Highlighting issues, giving the facts, make up your own minds.
Saturday, November 19, 2011
Empty Vessels sound out other Hollow Ships
This letter was written in response to an e-mail sent by an FMT reader, commenting on my article "Empty Vessels make the most noise", my critique on the MCA. This was my reply:
Empty vessels sound out other hollow ships
November 19, 2011
FMT LETTER:From Douglas Tan, via e-mail
I refer to the letter entitled “Not an empty vessel if one accepts the noise it makes” from Zakay A Rehman which was written in response to my article on the MCA.
Zakay appears to be under the impression that I live by ironic principles, therefore implying that I am a hypocrite. Although I appreciate that a lot of thought went into the letter and it was very well written, it was just as absent of proper reasoning due to the fact that he jumped into conclusions, not so much on the basis of fact or the context of the article, but by his own prejudices.
Why did I defend DAP’s stance on Hudud whereas criticise the MCA for being subservient to Umno? Simple. It is because the DAP are equal partners in Pakatan Rakyat, along with PKR and PAS. Of course this would be an extremely difficult concept to grasp for Zakay as unity does not permit dissent.
The MCA do not dare question Umno in public, as Umno still holds on to the reigns of power in Barisan Nasional. DAP, PKR and PAS are still sufficiently competent and accommodating of one another in order to thrash out a common framework policy and the Buku Jingga. All this would not be possible without a consensus.
Does being in a coalition mean that all parties have to want and believe exactly the same thing? Absolutely not. In Australia, Labor govern along with the Green party and in the United Kingdom, the Conservatives and the Liberals have formed an unlikely partnership. Nevertheless, they are still capable of being effective governments, and in fact are subject to more accountability as opposing views within the coalition have to be given due consideration.
So is the DAP and PAS an unlikely partnership? For people who have watched the political scene in Malaysia, it is quite astounding the two parties can agree about anything. But they have, and they have continually done so since 2008. They may not agree on hudud, but they agree about stamping out corruption, being accountable and practicing transparency. Is this not better than the MCA staying silent in the face of abuse of power by Umno?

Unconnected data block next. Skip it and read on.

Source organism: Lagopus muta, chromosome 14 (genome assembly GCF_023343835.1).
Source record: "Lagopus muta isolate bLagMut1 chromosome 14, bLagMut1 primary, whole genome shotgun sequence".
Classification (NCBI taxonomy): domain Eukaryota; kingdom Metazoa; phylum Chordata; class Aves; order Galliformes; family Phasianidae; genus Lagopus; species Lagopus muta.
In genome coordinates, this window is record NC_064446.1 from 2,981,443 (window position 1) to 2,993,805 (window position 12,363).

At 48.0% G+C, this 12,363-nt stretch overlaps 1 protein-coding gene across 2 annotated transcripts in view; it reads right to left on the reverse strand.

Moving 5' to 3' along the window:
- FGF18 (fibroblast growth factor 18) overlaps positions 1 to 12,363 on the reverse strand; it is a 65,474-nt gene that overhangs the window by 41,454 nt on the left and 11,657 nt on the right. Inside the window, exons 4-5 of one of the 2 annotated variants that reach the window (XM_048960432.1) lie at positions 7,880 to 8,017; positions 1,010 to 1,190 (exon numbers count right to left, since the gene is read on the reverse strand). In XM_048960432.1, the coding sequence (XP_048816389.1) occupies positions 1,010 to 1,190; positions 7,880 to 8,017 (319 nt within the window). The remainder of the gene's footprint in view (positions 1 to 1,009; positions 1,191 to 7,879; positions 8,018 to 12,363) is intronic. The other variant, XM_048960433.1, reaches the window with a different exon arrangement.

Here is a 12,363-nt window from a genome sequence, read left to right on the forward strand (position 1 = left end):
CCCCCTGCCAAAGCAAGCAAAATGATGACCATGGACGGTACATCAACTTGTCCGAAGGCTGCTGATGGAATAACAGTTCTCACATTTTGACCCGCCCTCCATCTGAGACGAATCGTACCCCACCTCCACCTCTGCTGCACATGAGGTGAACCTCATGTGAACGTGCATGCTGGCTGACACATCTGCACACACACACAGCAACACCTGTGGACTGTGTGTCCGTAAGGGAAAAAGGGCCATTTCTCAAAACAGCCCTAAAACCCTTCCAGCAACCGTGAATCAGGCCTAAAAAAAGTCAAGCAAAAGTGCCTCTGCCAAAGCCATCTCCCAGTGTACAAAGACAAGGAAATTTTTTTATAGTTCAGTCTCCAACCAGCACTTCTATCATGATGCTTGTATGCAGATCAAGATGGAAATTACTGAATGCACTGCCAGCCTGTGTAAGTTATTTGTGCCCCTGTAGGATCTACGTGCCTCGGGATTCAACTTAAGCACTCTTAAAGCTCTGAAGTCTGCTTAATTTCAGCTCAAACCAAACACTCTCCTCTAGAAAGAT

The last point I want to highlight is the issue of the DAP representing the minority and PAS going forth to amend the constitution. The fact he implies that the DAP is a minority party is pain insulting. Leaders such as Zairil Khir Johari, Hannah Yeoh and M Kulasegaran have come together to say that the DAP is a Malaysian party for Malaysians.
The modus operandi of Pakatan Rakyat was never about ethnicity, so please do not mention defence of the rights of the ‘minority’. We are all Malaysian. If you have learnt the Rukun Negara, you would know about upholding the constitution (Keluhuran Pelembagaan). Do yourself a favour and study it before you make anymore silly remarks.
Not an empty vessel if one accepts the noise it makes
November 18, 2011
FMT LETTER: From Zakay A Rehman, via e-mail
Douglas Tan seems to live by some very ironic principles; on the one hand he sees MCA’s alleged subservience (spirit of negotiation) to Umno as an abhorrence, but without batting a single breath, justifies DAP’s capitulation (agree to disagree) to PAS as negotiated settlement among equals.
Douglas Tan is walking a slippery slope if he reckons that there is such a thing a an alternative middle ground to the status quo. Conservative parties like PAS is riding on a neo-conservatism wave amongst Muslims in Malaysia; not one of their creation but more of a blow-back to the global clash of civilisation.
And he can dream on of a middle left party such as DAP finding any lasting power sharing with a right leaning conservative PAS unless the neo-conservatism movement loses its momentum to become more liberal conservative leaning, which is Umno’s territory.
It’s a lose lose propositon; DAP like MCA will always represent the minority, it’s the question of minority right and minority protection that should be at the top of the likes of Douglas Tans’ agenda; where shall it be, off with the heads of MCA because of their ‘negotiated’ deal with Umno, lest it be staring at a greater social and constitutional Islamic revisionism under PAS.